Cooler weather has reached my neck of the woods, but there are still plenty of exciting discoveries in astrophysics this month.
A team has created one of the most detailed simulations of the universe. It looks at the evolution of dark matter in the universe, and you can download a snapshot of their model for free. You’ll just need a 100 Terrabyte hard drive to keep it on. Since it doesn’t simulate regular matter, things such as a newly discovered type of red dwarf aren’t included. Maybe next time.
Coming to an End
Astronomers have been learning about the life of stars, from their birth within interstellar nebulae to what happens when they die. Not surprisingly, the two are related. A recent study found that supernovae can create bubbles that clear a region of dust and gas. Star formation can occur on the surface of these pressure bubbles. But another team found that fewer stars become supernovae than we thought. The largest stars don’t die in a brilliant explosion, but instead have a rather quiet end as they collapse into a black hole. We also are learning more about white dwarfs. These small remnant stars can be difficult to study, but new research has shown that white dwarfs get more magnetic as they age.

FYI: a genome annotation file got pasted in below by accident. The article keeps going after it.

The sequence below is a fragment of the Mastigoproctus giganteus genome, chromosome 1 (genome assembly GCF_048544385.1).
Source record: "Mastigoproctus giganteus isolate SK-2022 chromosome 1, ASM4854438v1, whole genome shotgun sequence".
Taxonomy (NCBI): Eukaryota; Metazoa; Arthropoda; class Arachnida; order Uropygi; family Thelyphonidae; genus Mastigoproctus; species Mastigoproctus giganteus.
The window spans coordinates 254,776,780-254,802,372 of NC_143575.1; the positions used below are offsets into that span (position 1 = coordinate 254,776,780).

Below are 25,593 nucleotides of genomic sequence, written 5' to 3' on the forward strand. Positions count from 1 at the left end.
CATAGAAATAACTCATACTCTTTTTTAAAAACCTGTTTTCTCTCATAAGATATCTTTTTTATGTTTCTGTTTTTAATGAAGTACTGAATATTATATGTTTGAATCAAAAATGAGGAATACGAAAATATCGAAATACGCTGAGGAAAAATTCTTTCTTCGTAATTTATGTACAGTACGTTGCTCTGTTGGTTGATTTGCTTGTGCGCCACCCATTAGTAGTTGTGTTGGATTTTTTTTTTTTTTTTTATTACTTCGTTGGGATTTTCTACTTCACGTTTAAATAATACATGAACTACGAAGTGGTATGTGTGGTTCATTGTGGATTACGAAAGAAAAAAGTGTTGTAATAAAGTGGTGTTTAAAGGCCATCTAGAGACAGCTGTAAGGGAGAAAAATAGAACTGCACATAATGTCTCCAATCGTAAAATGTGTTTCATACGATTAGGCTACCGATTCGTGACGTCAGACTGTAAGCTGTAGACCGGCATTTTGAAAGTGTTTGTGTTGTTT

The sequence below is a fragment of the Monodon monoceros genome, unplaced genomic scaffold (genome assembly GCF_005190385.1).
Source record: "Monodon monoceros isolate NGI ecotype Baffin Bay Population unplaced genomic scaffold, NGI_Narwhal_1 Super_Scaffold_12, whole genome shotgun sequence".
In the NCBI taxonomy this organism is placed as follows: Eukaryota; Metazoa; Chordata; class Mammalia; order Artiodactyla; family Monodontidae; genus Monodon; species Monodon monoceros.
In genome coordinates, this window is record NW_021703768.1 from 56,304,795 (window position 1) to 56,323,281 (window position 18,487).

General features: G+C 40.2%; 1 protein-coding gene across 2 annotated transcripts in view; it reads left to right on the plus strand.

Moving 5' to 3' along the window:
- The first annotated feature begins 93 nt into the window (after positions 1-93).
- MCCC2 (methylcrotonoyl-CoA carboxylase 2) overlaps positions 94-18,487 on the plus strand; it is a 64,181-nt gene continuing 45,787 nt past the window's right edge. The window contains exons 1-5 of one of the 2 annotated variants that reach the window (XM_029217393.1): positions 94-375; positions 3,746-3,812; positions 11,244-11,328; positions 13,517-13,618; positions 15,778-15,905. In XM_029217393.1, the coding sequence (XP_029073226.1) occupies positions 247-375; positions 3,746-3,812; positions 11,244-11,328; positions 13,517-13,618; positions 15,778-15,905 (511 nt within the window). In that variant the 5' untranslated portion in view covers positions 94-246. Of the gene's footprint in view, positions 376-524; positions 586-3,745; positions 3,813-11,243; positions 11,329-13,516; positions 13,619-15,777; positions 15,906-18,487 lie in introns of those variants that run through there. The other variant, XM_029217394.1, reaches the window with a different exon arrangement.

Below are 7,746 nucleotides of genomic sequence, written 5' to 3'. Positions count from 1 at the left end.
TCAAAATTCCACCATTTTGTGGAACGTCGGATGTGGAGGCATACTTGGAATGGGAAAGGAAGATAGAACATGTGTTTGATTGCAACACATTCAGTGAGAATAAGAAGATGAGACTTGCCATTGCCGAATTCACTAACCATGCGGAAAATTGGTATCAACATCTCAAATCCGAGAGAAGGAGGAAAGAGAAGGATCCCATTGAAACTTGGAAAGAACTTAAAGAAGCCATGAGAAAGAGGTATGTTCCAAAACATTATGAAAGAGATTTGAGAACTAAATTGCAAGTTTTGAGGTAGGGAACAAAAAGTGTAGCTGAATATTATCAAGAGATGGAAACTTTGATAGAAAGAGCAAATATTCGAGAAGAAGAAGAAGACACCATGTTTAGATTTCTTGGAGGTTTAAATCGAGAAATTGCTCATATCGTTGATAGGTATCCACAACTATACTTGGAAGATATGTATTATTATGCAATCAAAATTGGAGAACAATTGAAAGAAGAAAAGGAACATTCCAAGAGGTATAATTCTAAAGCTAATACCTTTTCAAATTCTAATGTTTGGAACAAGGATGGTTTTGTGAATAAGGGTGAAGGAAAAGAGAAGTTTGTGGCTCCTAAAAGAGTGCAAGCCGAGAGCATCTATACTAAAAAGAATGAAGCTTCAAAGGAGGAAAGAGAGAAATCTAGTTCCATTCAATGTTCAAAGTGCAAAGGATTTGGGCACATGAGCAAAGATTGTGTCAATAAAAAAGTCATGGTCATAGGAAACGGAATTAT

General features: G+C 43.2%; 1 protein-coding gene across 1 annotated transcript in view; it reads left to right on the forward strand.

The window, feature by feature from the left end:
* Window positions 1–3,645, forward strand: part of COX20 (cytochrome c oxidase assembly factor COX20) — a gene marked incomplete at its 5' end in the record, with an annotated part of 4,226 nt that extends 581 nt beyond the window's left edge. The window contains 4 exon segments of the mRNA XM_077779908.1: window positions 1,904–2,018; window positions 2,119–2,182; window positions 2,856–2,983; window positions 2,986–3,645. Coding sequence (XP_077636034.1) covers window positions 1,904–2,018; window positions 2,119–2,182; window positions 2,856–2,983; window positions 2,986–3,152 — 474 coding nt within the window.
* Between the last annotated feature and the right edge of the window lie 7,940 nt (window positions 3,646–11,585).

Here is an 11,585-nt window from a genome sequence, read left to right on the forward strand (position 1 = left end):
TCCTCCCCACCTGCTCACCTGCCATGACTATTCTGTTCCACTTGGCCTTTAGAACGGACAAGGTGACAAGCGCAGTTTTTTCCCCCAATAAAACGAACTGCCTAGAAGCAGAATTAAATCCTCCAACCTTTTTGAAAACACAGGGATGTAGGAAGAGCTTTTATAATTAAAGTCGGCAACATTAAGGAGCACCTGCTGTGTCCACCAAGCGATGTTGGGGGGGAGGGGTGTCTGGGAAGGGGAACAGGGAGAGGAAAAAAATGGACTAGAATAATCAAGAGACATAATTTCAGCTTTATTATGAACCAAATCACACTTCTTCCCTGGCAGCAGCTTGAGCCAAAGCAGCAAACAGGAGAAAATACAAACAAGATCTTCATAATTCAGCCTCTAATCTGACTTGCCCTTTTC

Hiding in the Dark
Black holes are so massive that not even light can escape them. But we know they are likely not completely dark. Through the quantum effect known as Hawking radiation, light might escape slowly over time. If true, this means that black holes obey the laws of thermodynamics, meaning that they have a temperature. New research on black hole thermodynamics finds they may also have a pressure. And even though black holes don’t shine much on their own, they do power tremendous light shows such as quasars. They also seem to power the cosmic gamma-ray background.
That’s it for this month. Until next time, enjoy your pumpkin spice, apple cider, or whatever Autumn pleasures you enjoy. There will be plenty of new discoveries to learn about next month.